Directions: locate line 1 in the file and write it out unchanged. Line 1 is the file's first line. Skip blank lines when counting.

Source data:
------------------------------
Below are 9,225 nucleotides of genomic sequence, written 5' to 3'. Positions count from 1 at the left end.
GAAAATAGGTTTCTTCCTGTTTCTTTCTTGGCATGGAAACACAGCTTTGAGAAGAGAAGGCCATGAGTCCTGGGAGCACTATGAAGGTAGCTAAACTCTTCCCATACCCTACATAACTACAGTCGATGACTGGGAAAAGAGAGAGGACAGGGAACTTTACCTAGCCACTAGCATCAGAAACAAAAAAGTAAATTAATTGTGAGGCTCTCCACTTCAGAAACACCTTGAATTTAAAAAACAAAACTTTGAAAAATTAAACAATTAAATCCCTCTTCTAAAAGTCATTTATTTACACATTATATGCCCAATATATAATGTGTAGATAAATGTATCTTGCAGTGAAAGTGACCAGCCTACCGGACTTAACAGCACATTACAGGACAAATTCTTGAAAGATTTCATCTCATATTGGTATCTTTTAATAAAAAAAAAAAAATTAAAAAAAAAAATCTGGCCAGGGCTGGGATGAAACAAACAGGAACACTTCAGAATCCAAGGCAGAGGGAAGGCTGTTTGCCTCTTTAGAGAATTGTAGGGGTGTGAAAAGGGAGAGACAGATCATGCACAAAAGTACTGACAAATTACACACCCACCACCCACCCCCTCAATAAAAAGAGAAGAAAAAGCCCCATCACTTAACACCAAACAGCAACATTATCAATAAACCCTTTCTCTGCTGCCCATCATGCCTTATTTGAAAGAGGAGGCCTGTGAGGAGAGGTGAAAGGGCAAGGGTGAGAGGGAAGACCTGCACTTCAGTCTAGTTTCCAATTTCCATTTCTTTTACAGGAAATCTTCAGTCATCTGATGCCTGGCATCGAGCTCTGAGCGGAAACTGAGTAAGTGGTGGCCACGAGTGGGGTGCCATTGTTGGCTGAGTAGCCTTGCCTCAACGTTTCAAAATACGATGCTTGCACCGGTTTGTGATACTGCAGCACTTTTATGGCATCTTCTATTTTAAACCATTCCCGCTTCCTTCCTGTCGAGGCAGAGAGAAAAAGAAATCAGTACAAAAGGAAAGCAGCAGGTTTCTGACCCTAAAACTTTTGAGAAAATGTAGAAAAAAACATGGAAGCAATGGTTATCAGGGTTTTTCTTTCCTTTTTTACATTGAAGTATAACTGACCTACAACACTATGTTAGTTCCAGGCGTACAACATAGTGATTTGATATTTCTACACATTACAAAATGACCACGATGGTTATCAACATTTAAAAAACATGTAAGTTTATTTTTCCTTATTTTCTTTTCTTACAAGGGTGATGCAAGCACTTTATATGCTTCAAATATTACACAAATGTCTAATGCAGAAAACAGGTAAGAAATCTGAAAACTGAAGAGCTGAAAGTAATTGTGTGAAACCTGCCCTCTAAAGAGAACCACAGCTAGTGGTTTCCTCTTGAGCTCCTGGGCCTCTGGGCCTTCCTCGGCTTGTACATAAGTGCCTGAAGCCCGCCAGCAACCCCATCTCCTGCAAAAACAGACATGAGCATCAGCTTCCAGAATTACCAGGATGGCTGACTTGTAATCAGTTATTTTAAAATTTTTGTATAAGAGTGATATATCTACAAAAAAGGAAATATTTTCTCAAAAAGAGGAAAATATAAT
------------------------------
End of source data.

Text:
Below are 9,225 nucleotides of genomic sequence, written 5' to 3'. Positions count from 1 at the left end.